If you're allocated a desk it's very important you keep it extremely tidy and in order. When the cast and crew visit the production office, your desk is the first thing they will see, first impressions always count. Treat it like a front of house desk and be prepared for various people to open your drawers to look for items that have been left in your possession, such as keys or passes - so don't keep anything too personal in there.



Production runners who are busy working on a variety of projects can gain experience very quickly. Being a great runner can work against you in some circumstances, your skills in the production office will be highly valued so making the jump up when you're swamped with work offers for running positions takes courage. The next logical move is to office PA and when you have amassed two to three years of experience - production secretary. From here you can move your way up the career ladder to assistant production coordinator, production coordinator, production supervisor and UPM. 


Highlighting skills in your CV is a must when starting out as a production runner. If you look at any job advert, you will notice that skills or a list of aptitudes are always present, and can offer candidates a great insight into what the company are looking for. Film production is no different, except the skills, attitudes and aptitudes are unlikely to be advertised. Use your experience in the industry to determine what skills a good production runner needs, list them on your CV and give examples of how you have used them in your previous experience. If you are still following stage 1 of your career plan and your CV is looking thin, think about the other activities you have been engaged in such as part time-work, voluntary or community activities. Some of the essentail skills to show examples of in your CV are:

  • Prioritising: You are going to be asked (told) to do a lot of things when you’re a runner by many different people who think you exist to fulfil their tasks alone. Unless someone looks you dead in the eyes and tells you the whole production hinges on this one email being sent, work through the jobs methodically and ask the production coordinator if you are unsure.   

  • Be proactive: If you can see something needs doing then get it done. Acting on your own initiative shows confidence and resourcefulness.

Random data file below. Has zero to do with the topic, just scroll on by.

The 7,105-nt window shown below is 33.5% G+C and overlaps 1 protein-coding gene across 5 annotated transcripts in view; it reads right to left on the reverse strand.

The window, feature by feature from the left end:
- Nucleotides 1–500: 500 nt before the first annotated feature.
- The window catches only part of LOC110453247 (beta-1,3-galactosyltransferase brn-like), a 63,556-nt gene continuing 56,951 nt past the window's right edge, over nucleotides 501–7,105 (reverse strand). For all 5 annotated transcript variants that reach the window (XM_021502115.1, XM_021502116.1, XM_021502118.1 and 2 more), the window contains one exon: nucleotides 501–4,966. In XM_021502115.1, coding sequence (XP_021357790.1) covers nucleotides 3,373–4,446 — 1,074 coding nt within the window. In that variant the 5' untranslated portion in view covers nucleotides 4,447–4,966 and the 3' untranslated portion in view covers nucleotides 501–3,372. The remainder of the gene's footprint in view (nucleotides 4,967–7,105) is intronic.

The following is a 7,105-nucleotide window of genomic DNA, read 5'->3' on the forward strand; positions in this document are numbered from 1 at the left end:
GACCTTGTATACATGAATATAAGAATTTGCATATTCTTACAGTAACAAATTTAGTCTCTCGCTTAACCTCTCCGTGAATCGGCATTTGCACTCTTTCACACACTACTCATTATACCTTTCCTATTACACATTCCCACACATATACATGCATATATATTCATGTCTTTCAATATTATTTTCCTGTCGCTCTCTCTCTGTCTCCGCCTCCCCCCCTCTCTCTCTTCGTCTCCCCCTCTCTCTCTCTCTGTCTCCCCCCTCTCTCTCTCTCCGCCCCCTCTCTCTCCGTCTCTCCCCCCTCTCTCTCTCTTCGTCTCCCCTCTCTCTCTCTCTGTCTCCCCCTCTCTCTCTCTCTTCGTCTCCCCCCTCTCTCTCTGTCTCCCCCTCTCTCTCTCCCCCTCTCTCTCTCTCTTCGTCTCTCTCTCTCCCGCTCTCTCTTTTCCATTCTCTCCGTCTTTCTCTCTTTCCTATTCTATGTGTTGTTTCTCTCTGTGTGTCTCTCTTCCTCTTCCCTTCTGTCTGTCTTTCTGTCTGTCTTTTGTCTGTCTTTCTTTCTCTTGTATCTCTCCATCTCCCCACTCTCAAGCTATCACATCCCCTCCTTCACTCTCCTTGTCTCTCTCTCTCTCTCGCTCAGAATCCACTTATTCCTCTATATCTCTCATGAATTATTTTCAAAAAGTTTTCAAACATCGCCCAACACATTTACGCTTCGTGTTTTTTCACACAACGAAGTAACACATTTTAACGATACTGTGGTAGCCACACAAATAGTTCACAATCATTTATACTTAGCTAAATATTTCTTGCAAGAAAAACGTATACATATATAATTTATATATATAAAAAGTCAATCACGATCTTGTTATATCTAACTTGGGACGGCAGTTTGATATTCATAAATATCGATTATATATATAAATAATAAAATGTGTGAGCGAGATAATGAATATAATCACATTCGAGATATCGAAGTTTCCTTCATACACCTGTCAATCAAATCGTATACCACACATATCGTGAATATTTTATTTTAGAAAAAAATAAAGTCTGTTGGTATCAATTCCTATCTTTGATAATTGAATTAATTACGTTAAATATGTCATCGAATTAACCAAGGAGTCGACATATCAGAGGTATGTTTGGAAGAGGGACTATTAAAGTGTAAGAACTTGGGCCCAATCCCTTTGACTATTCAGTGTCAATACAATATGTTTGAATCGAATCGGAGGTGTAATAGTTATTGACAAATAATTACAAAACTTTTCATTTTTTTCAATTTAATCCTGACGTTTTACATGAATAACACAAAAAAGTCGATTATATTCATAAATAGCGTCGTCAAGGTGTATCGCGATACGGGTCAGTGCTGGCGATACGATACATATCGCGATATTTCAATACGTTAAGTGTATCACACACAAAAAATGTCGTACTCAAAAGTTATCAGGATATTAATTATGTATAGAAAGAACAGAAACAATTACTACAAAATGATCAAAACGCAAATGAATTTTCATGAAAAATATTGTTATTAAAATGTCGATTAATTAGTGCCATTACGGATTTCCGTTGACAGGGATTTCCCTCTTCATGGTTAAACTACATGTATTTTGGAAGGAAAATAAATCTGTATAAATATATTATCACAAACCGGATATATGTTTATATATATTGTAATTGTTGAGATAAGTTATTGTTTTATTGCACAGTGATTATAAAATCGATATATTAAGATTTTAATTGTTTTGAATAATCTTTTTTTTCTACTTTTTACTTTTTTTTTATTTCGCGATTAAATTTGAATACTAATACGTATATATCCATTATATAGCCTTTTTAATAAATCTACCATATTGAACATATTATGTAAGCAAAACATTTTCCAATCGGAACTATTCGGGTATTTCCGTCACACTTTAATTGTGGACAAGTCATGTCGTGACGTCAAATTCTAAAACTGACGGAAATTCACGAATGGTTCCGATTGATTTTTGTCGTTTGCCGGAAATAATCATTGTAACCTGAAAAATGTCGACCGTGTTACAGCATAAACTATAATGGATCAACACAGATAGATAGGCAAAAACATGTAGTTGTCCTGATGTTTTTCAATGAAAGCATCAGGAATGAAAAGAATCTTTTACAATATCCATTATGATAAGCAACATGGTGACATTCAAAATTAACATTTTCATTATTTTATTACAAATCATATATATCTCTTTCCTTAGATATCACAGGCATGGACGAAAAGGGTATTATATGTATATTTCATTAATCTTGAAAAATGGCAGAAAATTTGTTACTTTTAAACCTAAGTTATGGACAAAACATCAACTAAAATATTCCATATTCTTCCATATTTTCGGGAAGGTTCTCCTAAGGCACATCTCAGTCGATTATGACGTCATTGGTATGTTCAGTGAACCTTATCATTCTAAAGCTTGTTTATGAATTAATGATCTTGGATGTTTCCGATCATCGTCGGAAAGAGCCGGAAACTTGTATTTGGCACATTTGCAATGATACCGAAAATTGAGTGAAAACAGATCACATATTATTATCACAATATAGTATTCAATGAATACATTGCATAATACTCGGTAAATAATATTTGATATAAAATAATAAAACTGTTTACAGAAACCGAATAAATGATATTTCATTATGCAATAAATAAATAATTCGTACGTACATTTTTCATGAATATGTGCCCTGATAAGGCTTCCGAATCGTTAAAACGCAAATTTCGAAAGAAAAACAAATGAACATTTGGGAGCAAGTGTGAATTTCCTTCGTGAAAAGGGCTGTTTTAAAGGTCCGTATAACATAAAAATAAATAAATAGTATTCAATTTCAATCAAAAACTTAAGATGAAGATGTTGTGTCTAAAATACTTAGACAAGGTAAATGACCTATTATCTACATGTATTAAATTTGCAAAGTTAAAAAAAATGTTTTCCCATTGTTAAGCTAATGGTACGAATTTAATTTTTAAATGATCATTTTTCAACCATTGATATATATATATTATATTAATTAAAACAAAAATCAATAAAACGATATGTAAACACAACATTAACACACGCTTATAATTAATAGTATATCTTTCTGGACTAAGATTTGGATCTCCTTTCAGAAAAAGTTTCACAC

• Enthusiasm: It sounds obvious, but you should act as though you want to be there, don't continuously check your phone or ask when you can go for lunch. If time allows ask questions, and get to know who is working in the other departments.

  • Be confident: Especially when talking to colleagues or anyone who comes into the office, this is the best time for networking and making contacts. If you're introduced to anyone make sure your handshake is firm and try and remember the person's name, even if that means writing it down.

  • Be friendly and approachable: Having a happy demeanour can take you a long way in this industry, a happy and willing runner or office PA makes a happy office!

  • Adaptability: Situations can change at a moment's notice in the film industry, something may come up that needs all hands to the pump, or you may find yourself in a hire car with a producer travelling to a meeting at the other end of the country. Take it all in your stride; this is life in the industry not just as a runner. 

  • Attention to detail is a must. Production coordinators are methodical and rigorous when going through paperwork, they will expect you to do the same, make sure your CV and covering letter are spell checked and grammatically correct.  

  • A respectful attitude to HoDs and your fellow crew members.


Production coordinators are always in need of production runners and office PAs, many coordinators will hire a few seasoned runners and some who are new to the industry. If you want to work in the production office, with designs on working your way through the production route, you're going to be sending out lots of CVs to coordinators. To be in the running for the bigger budget features your CV needs to demonstrate relevant work experience, gaining that experience is going to be a mix of short films, micro-budget and low budget features over the course of a few years. If you are coming into the film industry as a career change, you need to know your initial experiences are not going to be well paid as a runner.


If you're at stage one, ie., right at the beginning of your career, you can look at short films, student productions (such as the NFTS who attract many professional crew and adopt best industry practice) and micro-budget features to gain some well-needed experience. Most likely these positions will not be well paid, and some (such as short films) may not be paid at all, which is why you need to be sure you're working on a well-run production with members of the industry helming the project. Rest assured you will not be the only one working for very little, you may find experienced broadcast lighting cameramen and sound recordists working for free to add drama experience to their CVs. Many short films are shot over a weekend, at the most a few days, so if you find yourself working full time, short films over a weekend can enable you to build on your CV while taking home a living wage.